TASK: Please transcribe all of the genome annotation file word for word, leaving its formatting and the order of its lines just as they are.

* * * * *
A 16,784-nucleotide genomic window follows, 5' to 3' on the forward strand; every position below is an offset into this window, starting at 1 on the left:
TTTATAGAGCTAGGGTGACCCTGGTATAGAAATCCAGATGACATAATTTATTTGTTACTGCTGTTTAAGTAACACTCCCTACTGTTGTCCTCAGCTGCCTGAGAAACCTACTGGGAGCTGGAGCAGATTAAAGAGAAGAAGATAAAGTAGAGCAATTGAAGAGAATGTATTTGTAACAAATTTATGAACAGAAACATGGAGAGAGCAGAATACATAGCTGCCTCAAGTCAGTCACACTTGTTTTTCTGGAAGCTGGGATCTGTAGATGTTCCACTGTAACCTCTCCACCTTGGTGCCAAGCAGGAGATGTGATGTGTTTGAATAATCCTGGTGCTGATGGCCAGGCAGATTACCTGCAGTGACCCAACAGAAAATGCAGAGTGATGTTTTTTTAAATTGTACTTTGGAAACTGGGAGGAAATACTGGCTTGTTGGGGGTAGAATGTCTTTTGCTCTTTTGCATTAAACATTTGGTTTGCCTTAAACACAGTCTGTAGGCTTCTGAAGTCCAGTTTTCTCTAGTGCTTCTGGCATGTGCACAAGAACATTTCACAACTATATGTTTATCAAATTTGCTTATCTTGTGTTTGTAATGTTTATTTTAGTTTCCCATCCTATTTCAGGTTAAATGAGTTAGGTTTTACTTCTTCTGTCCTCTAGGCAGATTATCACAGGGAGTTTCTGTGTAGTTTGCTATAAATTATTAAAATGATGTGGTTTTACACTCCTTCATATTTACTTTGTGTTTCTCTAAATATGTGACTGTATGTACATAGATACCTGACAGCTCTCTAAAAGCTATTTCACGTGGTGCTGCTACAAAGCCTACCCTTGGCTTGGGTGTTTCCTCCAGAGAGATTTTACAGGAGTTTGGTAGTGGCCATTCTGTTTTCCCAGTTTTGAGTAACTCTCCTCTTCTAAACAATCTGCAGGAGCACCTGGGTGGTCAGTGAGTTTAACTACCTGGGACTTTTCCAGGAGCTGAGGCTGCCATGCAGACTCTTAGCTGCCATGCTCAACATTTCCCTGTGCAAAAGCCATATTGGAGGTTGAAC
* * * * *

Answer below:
A 16,784-nucleotide genomic window follows, 5' to 3' on the forward strand; every position below is an offset into this window, starting at 1 on the left:
TTTATAGAGCTAGGGTGACCCTGGTATAGAAATCCAGATGACATAATTTATTTGTTACTGCTGTTTAAGTAACACTCCCTACTGTTGTCCTCAGCTGCCTGAGAAACCTACTGGGAGCTGGAGCAGATTAAAGAGAAGAAGATAAAGTAGAGCAATTGAAGAGAATGTATTTGTAACAAATTTATGAACAGAAACATGGAGAGAGCAGAATACATAGCTGCCTCAAGTCAGTCACACTTGTTTTTCTGGAAGCTGGGATCTGTAGATGTTCCACTGTAACCTCTCCACCTTGGTGCCAAGCAGGAGATGTGATGTGTTTGAATAATCCTGGTGCTGATGGCCAGGCAGATTACCTGCAGTGACCCAACAGAAAATGCAGAGTGATGTTTTTTTAAATTGTACTTTGGAAACTGGGAGGAAATACTGGCTTGTTGGGGGTAGAATGTCTTTTGCTCTTTTGCATTAAACATTTGGTTTGCCTTAAACACAGTCTGTAGGCTTCTGAAGTCCAGTTTTCTCTAGTGCTTCTGGCATGTGCACAAGAACATTTCACAACTATATGTTTATCAAATTTGCTTATCTTGTGTTTGTAATGTTTATTTTAGTTTCCCATCCTATTTCAGGTTAAATGAGTTAGGTTTTACTTCTTCTGTCCTCTAGGCAGATTATCACAGGGAGTTTCTGTGTAGTTTGCTATAAATTATTAAAATGATGTGGTTTTACACTCCTTCATATTTACTTTGTGTTTCTCTAAATATGTGACTGTATGTACATAGATACCTGACAGCTCTCTAAAAGCTATTTCACGTGGTGCTGCTACAAAGCCTACCCTTGGCTTGGGTGTTTCCTCCAGAGAGATTTTACAGGAGTTTGGTAGTGGCCATTCTGTTTTCCCAGTTTTGAGTAACTCTCCTCTTCTAAACAATCTGCAGGAGCACCTGGGTGGTCAGTGAGTTTAACTACCTGGGACTTTTCCAGGAGCTGAGGCTGCCATGCAGACTCTTAGCTGCCATGCTCAACATTTCCCTGTGCAAAAGCCATATTGGAGGTTGAAC